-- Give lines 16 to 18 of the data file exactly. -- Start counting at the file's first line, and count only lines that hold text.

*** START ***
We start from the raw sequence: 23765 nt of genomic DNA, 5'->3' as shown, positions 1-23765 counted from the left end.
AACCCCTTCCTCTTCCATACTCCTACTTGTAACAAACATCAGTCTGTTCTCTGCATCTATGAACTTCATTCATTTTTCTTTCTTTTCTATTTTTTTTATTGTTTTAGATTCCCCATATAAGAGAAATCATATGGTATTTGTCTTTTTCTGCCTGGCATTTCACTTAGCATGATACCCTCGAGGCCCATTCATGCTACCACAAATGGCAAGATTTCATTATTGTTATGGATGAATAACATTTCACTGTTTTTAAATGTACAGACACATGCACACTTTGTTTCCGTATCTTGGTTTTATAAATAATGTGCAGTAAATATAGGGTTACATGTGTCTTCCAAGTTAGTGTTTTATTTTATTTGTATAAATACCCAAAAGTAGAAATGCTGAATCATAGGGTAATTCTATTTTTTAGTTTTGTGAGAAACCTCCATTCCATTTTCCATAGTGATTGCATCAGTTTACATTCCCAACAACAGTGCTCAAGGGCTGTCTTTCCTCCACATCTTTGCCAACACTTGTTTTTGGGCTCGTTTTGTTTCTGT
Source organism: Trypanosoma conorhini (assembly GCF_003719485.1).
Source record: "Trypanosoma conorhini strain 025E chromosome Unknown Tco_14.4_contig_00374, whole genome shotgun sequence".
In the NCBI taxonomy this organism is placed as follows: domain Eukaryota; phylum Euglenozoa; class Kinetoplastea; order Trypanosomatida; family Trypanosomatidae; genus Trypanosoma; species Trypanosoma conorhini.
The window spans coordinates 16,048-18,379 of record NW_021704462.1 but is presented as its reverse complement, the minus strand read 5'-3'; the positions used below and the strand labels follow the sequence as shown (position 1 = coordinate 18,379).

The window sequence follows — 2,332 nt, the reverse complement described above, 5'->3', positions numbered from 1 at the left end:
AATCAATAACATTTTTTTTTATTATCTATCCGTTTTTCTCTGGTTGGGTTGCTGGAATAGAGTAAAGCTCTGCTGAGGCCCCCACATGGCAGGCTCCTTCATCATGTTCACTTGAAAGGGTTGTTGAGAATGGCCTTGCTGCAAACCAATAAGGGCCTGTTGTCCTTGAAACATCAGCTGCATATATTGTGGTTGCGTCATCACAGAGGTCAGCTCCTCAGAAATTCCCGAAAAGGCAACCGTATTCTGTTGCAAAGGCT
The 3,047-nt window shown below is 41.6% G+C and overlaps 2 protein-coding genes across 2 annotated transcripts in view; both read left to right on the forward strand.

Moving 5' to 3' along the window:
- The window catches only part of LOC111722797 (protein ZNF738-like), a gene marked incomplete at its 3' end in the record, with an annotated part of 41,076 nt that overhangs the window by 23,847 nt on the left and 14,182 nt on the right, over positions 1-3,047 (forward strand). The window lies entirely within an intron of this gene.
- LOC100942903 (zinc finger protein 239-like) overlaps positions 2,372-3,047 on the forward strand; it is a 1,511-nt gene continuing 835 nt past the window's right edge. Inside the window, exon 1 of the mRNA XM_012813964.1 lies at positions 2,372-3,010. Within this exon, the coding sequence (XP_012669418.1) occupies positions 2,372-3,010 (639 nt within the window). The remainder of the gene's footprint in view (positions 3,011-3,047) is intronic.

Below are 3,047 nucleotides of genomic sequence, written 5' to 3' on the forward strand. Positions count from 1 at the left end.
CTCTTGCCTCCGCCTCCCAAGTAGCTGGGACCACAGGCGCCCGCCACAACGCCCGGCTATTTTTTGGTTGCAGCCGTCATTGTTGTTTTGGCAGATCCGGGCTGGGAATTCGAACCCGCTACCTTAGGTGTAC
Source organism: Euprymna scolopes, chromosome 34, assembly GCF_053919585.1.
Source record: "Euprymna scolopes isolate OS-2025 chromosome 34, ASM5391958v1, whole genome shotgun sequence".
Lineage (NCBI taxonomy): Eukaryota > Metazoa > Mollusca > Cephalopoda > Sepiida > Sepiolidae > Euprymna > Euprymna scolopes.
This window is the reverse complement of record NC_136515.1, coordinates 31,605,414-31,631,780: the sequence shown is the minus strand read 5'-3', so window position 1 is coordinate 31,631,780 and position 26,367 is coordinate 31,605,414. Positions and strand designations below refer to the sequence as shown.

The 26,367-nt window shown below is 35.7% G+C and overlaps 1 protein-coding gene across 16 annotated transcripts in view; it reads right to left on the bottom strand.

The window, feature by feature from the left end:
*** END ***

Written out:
Source record: "Euprymna scolopes isolate OS-2025 chromosome 34, ASM5391958v1, whole genome shotgun sequence".
Lineage (NCBI taxonomy): Eukaryota > Metazoa > Mollusca > Cephalopoda > Sepiida > Sepiolidae > Euprymna > Euprymna scolopes.
This window is the reverse complement of record NC_136515.1, coordinates 31,605,414-31,631,780: the sequence shown is the minus strand read 5'-3', so window position 1 is coordinate 31,631,780 and position 26,367 is coordinate 31,605,414. Positions and strand designations below refer to the sequence as shown.